The sick man expressed his thanks with the faint ghost of a smile. When the nurse had fed him with warm liquid, which he drank through a tube without lifting his bandaged head from the pillow, he closed his eyes and tried to find his way into the dream again. But the door of the dream was shut. He could see only the face of the girl. She alone remained to him, as if she had lingered and found herself locked out when the dream-door shut. She had no name, and he had none. But that seemed to be of little importance. It was easy to obey the surgeon and not make an effort. The difficult thing would have been to struggle toward any end. He felt that to do so would shatter his brain. And as he was very sure nobody cared what had become of 21him, there was no need. Why he was so sure of this, he could not tell. But something inside him, which remembered things he had forgotten, was absolutely sure.

How long his lethargy of mind and body lasted, he did not know. Days faded grayly into nights, and nights brightened grayly into days. Neither the surgeon nor the two nurses who had charge of him asked further questions. He took no real interest in anything except the effort to find his way back into the lost dream, which he could never do; and sometimes even the beloved face was blotted out. But at last, the objective began to dominate the subjective in the man. He gave a little thought to his surroundings. He noticed his neighbors who occupied the beds near him, and listened dully when they talked to the nurses. They were all Germans. One day he asked the nurse with the patient eyes, if there were any other Englishmen besides himself in her charge. And as he spoke the word, with confidence which he could not analyze, it sent a faint thrill through his veins, a sense of unity with 22something. “Englishmen!” He was an Englishman.

He had to speak in German, for the nurse had no other language. Oddly enough, it seemed easy to make her understand.

“We had four Englishmen with you when you came,” she replied. “They are—gone now.”

He understood that they were dead, and that she did not like to tell him so. He smiled faintly, but asked no more questions then.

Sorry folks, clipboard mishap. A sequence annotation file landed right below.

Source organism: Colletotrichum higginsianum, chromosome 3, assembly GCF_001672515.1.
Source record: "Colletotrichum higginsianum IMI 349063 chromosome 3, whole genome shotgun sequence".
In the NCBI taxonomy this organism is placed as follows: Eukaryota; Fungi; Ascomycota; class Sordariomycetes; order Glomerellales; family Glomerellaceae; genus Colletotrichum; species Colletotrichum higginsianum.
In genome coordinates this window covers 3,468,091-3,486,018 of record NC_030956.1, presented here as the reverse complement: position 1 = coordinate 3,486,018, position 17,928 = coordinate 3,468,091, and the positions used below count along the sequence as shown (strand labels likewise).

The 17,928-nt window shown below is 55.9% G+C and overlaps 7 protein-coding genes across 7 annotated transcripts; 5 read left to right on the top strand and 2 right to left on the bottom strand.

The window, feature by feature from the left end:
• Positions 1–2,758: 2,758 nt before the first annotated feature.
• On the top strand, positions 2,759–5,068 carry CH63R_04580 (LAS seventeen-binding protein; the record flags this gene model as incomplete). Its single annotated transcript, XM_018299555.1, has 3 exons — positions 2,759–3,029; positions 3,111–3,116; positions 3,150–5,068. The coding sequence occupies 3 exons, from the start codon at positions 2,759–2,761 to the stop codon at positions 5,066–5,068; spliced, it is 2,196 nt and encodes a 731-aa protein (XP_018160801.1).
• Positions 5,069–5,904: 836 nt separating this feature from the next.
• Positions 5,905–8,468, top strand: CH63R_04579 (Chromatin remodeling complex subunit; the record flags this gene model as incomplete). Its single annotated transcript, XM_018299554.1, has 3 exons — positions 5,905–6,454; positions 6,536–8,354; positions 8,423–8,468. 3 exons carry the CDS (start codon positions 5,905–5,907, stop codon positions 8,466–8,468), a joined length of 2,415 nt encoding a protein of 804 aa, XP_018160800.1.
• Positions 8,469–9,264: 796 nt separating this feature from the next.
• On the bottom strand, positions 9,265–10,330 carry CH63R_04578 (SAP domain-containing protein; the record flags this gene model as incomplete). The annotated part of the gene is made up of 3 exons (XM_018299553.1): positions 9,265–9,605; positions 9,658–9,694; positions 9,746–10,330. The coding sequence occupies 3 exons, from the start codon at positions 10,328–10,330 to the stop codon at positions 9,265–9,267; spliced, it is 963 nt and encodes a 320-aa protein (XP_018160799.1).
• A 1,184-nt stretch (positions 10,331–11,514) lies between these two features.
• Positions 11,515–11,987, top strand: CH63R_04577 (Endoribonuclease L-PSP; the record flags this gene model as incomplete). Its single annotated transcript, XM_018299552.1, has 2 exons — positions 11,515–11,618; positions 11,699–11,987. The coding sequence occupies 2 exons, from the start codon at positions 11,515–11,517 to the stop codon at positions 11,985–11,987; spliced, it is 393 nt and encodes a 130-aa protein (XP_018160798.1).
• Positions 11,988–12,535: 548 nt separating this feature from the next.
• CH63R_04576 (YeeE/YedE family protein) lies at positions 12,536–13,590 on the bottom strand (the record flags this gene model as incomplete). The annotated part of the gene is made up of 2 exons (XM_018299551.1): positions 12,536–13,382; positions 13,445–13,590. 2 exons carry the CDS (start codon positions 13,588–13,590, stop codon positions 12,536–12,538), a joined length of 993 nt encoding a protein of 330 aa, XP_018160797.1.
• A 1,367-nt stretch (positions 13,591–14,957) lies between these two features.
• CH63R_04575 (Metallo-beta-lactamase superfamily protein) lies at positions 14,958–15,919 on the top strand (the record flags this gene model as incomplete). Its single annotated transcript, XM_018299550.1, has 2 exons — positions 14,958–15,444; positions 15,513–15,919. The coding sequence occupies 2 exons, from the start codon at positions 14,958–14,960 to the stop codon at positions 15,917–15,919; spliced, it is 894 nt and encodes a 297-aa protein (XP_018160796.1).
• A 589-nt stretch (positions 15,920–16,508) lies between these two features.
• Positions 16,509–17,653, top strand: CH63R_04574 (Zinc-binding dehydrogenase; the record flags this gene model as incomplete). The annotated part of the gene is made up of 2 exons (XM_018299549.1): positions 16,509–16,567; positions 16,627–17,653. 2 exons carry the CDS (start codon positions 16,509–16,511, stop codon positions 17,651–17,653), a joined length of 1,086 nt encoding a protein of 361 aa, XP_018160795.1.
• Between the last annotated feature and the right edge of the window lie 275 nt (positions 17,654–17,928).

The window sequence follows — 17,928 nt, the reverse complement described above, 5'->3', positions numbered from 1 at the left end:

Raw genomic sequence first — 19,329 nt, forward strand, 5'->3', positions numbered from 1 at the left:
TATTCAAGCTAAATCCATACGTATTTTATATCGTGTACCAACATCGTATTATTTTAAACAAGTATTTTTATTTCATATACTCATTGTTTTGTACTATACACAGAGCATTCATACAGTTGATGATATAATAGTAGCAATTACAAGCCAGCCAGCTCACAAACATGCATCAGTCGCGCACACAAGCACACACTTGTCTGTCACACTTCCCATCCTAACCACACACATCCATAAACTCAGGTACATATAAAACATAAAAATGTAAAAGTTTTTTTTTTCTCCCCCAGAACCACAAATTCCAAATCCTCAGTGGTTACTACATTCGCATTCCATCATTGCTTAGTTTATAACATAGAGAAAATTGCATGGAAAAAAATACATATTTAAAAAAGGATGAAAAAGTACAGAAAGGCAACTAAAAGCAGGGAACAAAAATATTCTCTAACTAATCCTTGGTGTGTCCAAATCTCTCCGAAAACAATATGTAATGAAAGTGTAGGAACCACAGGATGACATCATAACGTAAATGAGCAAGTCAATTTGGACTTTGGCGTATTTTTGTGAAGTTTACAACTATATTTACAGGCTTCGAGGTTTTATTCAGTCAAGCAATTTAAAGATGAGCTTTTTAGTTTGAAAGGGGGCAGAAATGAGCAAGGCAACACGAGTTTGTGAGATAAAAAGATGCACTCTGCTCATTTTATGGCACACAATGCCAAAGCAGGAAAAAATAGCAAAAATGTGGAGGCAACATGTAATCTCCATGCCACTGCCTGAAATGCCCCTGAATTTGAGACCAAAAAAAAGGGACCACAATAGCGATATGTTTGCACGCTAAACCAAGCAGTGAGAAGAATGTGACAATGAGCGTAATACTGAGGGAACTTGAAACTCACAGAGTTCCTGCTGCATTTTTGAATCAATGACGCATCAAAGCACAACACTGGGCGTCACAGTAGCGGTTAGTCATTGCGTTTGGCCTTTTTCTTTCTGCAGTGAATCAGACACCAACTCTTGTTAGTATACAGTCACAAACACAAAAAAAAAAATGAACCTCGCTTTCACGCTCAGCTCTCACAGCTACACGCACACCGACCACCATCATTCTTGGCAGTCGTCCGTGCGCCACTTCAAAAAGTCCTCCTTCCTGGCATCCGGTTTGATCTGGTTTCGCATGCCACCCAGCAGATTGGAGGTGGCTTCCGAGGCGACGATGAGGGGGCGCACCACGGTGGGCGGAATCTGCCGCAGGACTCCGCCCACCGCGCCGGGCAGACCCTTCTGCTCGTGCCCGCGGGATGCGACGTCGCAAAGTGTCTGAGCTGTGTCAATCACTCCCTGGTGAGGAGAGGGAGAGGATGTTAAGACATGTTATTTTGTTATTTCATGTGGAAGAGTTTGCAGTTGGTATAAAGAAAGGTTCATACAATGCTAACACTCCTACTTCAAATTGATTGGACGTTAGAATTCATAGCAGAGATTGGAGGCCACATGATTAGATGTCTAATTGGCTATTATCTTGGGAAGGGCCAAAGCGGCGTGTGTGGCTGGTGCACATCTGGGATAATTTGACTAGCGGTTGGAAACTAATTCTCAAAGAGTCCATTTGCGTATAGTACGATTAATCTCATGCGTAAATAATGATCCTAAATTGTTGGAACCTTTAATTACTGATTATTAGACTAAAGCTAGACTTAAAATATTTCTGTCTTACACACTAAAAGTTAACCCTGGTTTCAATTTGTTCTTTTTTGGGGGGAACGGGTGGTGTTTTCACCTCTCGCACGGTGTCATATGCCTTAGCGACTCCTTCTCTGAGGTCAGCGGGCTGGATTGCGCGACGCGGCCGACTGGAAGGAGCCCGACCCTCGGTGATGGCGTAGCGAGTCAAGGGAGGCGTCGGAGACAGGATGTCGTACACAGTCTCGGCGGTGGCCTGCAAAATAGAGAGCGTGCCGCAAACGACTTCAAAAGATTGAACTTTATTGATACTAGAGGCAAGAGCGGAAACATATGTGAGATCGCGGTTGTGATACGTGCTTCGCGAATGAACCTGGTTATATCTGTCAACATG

Next, he wanted to know where the hospital was, and how long he had been in it.

“You are in Brussels,” the nurse told him. “This used to be a restaurant. All the hospitals were full. You have been here only a few weeks, but we had heard of you, for yours was a wonderful case. Many doctors have talked about it. Just before your operation, you came to us. You were brought to Herr Doctor Schwarz for that. He is a great man for the brain. You were lucky to have him to operate. It was thought you might be an officer, because you spoke both German and French, when 23you didn’t know what you were saying. A bit of bone pressed on the brain. Your head had been hurt. And you had many other wounds, which another great surgeon had cured, when every one else said you would surely die. That was why they waited so long before operating on your brain. You had suffered so much already. You had to grow strong after what you had gone through, and get over the nerve-shock, which was worst of all.”

“Let me see, how long did Dr. Schwarz tell me it was, before they operated?” he asked.

“Eight months,” the nurse answered reluctantly, as if she feared to excite him, yet saw no real reason why, now that he was getting well, he might not hear all the truth about himself. Besides, it might help him to remember the past. She knew that Dr. Schwarz was anxious for him to do so now. He had always been an extremely interesting and rather mysterious “case,” sent from a distance by a brother surgeon to Schwarz, and specially recommended to his attention. “Eight months,” the woman repeated. “I think you were wounded in some battle 24early in August. We have the record that came from the first hospital where you were. Now it is the 15th of April.”

“Eight months,” the man counted dreamily with his fingers. “Why don’t they know whether or not I was an officer?”